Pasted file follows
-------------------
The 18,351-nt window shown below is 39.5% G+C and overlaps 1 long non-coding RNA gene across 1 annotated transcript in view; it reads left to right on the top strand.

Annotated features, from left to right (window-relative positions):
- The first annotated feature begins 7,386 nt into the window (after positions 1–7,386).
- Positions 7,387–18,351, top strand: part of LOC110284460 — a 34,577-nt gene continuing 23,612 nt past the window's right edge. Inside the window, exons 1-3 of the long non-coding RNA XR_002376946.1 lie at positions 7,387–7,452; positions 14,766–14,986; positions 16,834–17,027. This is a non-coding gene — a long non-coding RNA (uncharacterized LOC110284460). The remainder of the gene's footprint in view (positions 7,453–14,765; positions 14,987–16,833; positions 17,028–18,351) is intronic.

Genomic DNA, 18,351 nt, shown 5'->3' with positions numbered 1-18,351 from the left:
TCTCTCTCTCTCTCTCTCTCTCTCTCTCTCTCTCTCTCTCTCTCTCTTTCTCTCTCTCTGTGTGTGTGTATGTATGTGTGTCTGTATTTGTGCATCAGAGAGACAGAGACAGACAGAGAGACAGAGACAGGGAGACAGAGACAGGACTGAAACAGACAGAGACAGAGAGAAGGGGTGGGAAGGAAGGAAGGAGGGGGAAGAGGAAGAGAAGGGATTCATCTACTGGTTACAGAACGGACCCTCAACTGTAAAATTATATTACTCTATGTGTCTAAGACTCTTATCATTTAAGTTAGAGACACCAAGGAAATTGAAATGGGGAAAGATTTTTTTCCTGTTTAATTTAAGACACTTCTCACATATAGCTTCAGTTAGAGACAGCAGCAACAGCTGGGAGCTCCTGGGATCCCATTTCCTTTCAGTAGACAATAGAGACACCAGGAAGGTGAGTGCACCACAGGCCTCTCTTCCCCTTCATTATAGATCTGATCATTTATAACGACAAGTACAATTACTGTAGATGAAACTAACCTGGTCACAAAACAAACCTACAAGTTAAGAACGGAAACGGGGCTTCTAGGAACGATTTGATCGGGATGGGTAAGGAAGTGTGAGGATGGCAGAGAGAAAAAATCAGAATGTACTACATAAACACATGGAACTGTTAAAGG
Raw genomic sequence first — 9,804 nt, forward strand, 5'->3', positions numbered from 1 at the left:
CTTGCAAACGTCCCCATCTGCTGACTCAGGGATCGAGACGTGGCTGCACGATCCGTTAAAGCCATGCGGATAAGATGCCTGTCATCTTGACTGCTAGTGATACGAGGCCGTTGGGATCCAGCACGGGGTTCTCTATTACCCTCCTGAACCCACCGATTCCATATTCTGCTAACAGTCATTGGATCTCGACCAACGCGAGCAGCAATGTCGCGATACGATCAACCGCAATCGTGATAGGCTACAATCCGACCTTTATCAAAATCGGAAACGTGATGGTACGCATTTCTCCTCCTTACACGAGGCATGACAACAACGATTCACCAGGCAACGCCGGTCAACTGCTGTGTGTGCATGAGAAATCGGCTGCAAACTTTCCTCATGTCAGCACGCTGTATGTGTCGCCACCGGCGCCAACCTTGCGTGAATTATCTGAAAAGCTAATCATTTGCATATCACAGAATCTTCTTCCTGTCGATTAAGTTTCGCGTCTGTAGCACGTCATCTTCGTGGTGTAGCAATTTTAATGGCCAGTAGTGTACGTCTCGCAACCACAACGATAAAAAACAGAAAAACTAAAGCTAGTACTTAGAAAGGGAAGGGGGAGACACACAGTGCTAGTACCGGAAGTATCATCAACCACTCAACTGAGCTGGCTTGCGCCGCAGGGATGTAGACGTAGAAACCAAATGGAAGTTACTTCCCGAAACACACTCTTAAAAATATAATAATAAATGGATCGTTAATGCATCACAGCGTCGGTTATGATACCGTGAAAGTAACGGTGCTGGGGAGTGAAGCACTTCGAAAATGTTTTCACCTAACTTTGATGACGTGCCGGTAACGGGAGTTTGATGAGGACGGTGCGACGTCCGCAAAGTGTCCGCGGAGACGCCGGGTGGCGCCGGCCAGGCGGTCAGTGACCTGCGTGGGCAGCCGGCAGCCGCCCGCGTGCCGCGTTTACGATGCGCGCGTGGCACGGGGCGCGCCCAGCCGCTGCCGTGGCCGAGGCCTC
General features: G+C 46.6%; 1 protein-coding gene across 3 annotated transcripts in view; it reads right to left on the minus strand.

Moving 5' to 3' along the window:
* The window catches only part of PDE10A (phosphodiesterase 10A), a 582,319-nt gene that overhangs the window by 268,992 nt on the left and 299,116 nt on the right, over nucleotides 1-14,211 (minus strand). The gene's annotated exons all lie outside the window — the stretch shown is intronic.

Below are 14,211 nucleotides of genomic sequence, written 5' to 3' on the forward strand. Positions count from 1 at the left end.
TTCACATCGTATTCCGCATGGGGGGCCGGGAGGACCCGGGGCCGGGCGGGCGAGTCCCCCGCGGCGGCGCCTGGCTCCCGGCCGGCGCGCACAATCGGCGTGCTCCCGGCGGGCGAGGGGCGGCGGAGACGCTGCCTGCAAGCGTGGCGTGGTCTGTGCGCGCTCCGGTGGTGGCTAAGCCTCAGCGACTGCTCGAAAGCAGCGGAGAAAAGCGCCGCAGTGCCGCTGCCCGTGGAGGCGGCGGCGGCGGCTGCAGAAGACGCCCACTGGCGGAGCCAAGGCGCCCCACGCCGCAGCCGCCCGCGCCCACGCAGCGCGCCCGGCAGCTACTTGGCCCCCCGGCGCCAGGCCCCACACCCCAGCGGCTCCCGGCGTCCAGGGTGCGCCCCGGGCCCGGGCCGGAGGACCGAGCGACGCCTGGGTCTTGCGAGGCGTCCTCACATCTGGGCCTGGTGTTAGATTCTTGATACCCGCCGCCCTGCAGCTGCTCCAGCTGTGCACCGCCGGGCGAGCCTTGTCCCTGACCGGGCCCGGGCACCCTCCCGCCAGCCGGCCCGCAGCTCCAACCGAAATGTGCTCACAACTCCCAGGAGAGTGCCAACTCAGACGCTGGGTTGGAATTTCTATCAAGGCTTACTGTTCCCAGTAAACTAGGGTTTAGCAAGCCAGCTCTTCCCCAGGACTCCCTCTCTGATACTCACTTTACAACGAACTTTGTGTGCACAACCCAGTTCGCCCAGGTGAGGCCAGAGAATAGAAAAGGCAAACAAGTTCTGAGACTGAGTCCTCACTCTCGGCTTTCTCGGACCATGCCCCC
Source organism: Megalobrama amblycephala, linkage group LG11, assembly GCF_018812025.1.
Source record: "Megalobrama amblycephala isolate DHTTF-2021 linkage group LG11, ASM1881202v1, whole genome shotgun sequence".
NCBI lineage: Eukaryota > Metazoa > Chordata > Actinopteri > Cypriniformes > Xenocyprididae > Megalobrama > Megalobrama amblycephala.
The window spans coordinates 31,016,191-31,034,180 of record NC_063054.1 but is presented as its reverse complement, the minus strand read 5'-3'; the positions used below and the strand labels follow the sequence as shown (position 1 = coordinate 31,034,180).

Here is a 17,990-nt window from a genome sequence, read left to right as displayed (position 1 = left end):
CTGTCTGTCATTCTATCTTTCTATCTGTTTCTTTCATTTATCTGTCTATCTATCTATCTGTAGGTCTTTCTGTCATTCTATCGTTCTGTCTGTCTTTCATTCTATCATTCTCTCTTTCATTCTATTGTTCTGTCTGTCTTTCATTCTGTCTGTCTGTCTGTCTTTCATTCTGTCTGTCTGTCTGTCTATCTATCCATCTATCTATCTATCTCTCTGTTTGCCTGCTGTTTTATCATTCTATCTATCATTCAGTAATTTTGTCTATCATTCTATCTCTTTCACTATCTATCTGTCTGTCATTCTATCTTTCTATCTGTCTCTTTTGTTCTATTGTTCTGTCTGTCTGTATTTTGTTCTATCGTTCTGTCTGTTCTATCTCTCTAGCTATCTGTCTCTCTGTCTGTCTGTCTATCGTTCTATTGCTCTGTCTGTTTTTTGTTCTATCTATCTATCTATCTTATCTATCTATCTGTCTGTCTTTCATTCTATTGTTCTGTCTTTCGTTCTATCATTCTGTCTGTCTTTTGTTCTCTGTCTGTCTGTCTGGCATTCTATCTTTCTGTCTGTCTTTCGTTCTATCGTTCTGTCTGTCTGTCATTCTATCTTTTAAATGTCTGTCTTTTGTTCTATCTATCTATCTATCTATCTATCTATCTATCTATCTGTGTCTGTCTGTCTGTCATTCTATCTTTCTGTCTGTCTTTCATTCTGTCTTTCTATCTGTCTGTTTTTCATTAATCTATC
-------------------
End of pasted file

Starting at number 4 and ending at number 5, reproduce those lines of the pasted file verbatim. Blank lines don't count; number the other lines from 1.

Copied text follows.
- Positions 7,387–18,351, top strand: part of LOC110284460 — a 34,577-nt gene continuing 23,612 nt past the window's right edge. Inside the window, exons 1-3 of the long non-coding RNA XR_002376946.1 lie at positions 7,387–7,452; positions 14,766–14,986; positions 16,834–17,027. This is a non-coding gene — a long non-coding RNA (uncharacterized LOC110284460). The remainder of the gene's footprint in view (positions 7,453–14,765; positions 14,987–16,833; positions 17,028–18,351) is intronic.

Genomic DNA, 18,351 nt, shown 5'->3' with positions numbered 1-18,351 from the left: